Despite the United States’ slow start in biosimilar uptake, history shows that things can change, according to Michael Kolodziej, MD, who presented at the National Comprehensive Cancer Network (NCCN) 2020 Virtual Conference.
Although biosimilar uptake has been slow in the United States, there is plenty of hope for improvement, given past actions aimed at promoting biosimilar acceptance, according to Michael Kolodziej, MD, vice president and chief innovation officer at ADVI Health, who presented at the National Comprehensive Cancer Network (NCCN) 2020 Virtual Conference.
The European experiment with biosimilars has provided an outcome that US consumers and payers can look forward to, Kolodziej said. “Europe figured out a regulatory pathway for biosimilars about 10 years before we did, and as a consequence, we have about 10 years of biosimilar experience in Europe, and let’s just say that biosimilars have assumed a very, very important role in the use of biologics off patent in Europe, and they have produced significant discounts to the payers in Europe,” he said.
The Hatch-Waxman Act of 1984, officially the Drug Price Competition and Patent Term Restoration Act, was the first piece of legislation to support the development of generic products. Although generic drugs and biosimilars are not the same, this act served as the framework for the biosimilar pathway the United States has today, according to Kolodziej.
Prior to the act, only about 35% of originator drugs had to contend with generic competition. Today, roughly 90% of all prescriptions written in the United Sates are for generic drugs.
“This is 1 of the 10 most important and influential pieces of health care legislation in the last 50 years because it established a mechanism by which generic drugs, could be approved by the FDA in a fairly prompt fashion.…It really made generics part of our everyday life,” Kolodziej said.
The Hatch-Waxman Act Set the Standard
The Hatch-Waxman Act allowed the generic drug pathway to be abbreviated by forgoing safety and efficacy trials in favor of reference product equivalency data. It also established exclusivity rights for the first generic of a product and standardized the process of appeals for patent extension of reference drugs.
About 25 years later, the Biologics Price Competition and Innovation Act (BPCIA) of 2009 was created to serve as the Hatch-Waxman Act equivalent for biosimilars by requiring biosimilar developers to conduct trials to establish biosimilarity and allow for lower-cost alternatives for reference biologics to enter the market.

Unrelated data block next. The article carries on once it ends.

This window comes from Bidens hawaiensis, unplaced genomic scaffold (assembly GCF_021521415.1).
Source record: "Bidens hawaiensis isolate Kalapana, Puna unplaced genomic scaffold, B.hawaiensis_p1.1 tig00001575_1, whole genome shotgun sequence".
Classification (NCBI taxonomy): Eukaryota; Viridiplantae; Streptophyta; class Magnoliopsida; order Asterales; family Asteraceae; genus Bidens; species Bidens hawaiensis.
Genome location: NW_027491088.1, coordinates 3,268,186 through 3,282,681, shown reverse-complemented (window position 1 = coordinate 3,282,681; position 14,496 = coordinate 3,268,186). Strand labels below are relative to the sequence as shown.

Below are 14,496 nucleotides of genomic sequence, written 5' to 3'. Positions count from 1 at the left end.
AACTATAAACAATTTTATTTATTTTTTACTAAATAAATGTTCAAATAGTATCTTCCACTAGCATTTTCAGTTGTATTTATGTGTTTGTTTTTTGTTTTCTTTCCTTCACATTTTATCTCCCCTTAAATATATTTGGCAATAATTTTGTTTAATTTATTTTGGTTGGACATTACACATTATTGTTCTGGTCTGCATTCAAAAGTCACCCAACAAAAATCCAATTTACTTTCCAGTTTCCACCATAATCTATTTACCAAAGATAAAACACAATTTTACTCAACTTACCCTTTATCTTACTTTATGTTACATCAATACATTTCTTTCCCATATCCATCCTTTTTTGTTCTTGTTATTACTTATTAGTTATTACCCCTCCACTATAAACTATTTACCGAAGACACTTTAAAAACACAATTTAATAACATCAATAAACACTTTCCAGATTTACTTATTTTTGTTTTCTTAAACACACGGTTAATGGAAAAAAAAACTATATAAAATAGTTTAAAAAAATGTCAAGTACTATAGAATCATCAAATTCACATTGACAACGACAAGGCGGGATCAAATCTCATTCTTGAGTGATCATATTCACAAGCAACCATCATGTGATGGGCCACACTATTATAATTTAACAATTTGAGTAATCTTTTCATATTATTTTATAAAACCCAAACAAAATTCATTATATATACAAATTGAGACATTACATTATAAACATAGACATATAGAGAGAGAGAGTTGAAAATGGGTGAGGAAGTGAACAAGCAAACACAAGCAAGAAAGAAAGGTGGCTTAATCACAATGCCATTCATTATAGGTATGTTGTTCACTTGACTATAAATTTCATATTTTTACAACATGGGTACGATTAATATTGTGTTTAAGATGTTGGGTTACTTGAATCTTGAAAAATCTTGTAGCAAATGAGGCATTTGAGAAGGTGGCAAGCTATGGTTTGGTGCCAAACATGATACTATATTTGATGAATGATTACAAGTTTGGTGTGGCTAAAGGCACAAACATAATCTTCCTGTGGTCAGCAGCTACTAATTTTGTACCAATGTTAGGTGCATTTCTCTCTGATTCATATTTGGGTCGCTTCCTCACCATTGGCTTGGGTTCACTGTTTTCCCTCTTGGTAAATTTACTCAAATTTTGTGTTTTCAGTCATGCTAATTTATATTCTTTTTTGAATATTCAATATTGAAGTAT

Requirements for biosimilarity included establishing proof that the biosimilar is highly similar to the originator biologic and ensuring there are no clinically meaningful differences in safety, purity, and potency compared to the originator biologic.
Additionally, the BPCIA differed from the Hatch-Waxman Act by extending exclusivity periods for originator products from 5 years to 12 years and created an interchangeability designation, allowing biosimilars to be switched without physician consent if these drugs meet certain standards.
After the BPCIA was enacted, CMS established a nomenclature for biosimilars in 2018 that allowed for better pharmacovigilance and competition. It consisted of the reference product’s “generic” name followed by a 4-letter suffix, representing the individual biosimilar version. Biosimilars were also assigned specific Q codes to facilitate payment.
Kolodziej mentioned another CMS rule change supporting biosimilars. This allowed biosimilar reimbursements to be based on the payment for the reference product. “The expectation was that the cost of the biosimilar would be less than the reference product, and the reimbursement of the biosimilar would be based on the average sales price of the reference product.”
Meaningful Savings But Not Enough
Although biosimilars have created opportunities for savings, they represent a small portion of the overall drug spend, and the trend for retail prescription drug spending shows that government and private health payers are paying an increasing share of drug costs, 43% each vs 14% for consumers’ out-of-pocket expense in 2015. In 1960, by contrast, the out-of-pocket expense was well over 90%, Kolodziej said, citing Brookings Institution data.
“Payers are paying the lion’s share of the cost of drugs, and they are very concerned about it, [but] biosimilars actually provide an obvious opportunity for payers to reduce spend,” which can be seen in Europe’s system, said Kolodziej.
When it comes to biosimilar market development, Europe has a 10-year lead on the United States. In Europe, biosimilars have produced significant savings.
On the other hand, the United States has had a slow start because it has been much easier to get biosimilars approved than to get them on the market, according to Kolodziej. However, Kolodziej said that the United States should not assume the situation won’t improve.
“The federal government is the largest purchaser of cancer care services in in the United States and in the world and the feds want biosimilars to be successful,” he said, naming the Trump administration and former FDA Commissioner Scott Gottlieb as big proponents of biosimilars.
More from the NCCN 2020 Virtual Conference can be found here.